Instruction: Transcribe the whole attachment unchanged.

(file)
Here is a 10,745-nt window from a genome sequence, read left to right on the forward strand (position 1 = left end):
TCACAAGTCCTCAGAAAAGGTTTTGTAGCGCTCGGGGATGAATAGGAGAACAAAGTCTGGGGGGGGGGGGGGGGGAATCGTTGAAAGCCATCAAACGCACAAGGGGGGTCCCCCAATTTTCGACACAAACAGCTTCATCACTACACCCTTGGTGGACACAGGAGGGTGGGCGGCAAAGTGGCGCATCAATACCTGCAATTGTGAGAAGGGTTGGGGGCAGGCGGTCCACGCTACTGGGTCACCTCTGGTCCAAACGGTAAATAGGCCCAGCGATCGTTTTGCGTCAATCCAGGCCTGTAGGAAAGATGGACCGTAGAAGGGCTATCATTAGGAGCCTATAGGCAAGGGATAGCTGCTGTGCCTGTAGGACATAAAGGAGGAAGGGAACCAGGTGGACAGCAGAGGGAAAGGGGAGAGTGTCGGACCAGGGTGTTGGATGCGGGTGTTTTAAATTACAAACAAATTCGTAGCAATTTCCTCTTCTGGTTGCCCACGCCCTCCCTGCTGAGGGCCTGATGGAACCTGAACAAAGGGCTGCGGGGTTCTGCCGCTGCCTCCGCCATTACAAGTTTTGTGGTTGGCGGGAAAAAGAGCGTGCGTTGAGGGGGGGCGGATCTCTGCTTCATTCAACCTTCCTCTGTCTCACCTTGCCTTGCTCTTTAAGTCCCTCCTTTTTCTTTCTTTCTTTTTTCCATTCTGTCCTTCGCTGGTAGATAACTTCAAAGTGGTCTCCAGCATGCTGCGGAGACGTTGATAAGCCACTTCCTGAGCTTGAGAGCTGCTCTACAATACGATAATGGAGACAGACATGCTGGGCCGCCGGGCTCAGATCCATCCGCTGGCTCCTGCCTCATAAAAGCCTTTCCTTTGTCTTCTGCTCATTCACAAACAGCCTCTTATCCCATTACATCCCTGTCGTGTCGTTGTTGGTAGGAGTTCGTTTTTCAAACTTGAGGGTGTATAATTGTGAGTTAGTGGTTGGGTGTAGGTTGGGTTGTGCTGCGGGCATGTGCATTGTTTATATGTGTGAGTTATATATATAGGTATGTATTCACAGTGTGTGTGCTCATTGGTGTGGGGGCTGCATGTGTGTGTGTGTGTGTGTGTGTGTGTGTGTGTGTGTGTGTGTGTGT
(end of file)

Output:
Here is a 10,745-nt window from a genome sequence, read left to right on the forward strand (position 1 = left end):
TCACAAGTCCTCAGAAAAGGTTTTGTAGCGCTCGGGGATGAATAGGAGAACAAAGTCTGGGGGGGGGGGGGGGGGAATCGTTGAAAGCCATCAAACGCACAAGGGGGGTCCCCCAATTTTCGACACAAACAGCTTCATCACTACACCCTTGGTGGACACAGGAGGGTGGGCGGCAAAGTGGCGCATCAATACCTGCAATTGTGAGAAGGGTTGGGGGCAGGCGGTCCACGCTACTGGGTCACCTCTGGTCCAAACGGTAAATAGGCCCAGCGATCGTTTTGCGTCAATCCAGGCCTGTAGGAAAGATGGACCGTAGAAGGGCTATCATTAGGAGCCTATAGGCAAGGGATAGCTGCTGTGCCTGTAGGACATAAAGGAGGAAGGGAACCAGGTGGACAGCAGAGGGAAAGGGGAGAGTGTCGGACCAGGGTGTTGGATGCGGGTGTTTTAAATTACAAACAAATTCGTAGCAATTTCCTCTTCTGGTTGCCCACGCCCTCCCTGCTGAGGGCCTGATGGAACCTGAACAAAGGGCTGCGGGGTTCTGCCGCTGCCTCCGCCATTACAAGTTTTGTGGTTGGCGGGAAAAAGAGCGTGCGTTGAGGGGGGGCGGATCTCTGCTTCATTCAACCTTCCTCTGTCTCACCTTGCCTTGCTCTTTAAGTCCCTCCTTTTTCTTTCTTTCTTTTTTCCATTCTGTCCTTCGCTGGTAGATAACTTCAAAGTGGTCTCCAGCATGCTGCGGAGACGTTGATAAGCCACTTCCTGAGCTTGAGAGCTGCTCTACAATACGATAATGGAGACAGACATGCTGGGCCGCCGGGCTCAGATCCATCCGCTGGCTCCTGCCTCATAAAAGCCTTTCCTTTGTCTTCTGCTCATTCACAAACAGCCTCTTATCCCATTACATCCCTGTCGTGTCGTTGTTGGTAGGAGTTCGTTTTTCAAACTTGAGGGTGTATAATTGTGAGTTAGTGGTTGGGTGTAGGTTGGGTTGTGCTGCGGGCATGTGCATTGTTTATATGTGTGAGTTATATATATAGGTATGTATTCACAGTGTGTGTGCTCATTGGTGTGGGGGCTGCATGTGTGTGTGTGTGTGTGTGTGTGTGTGTGTGTGTGTGTGTGTGTGT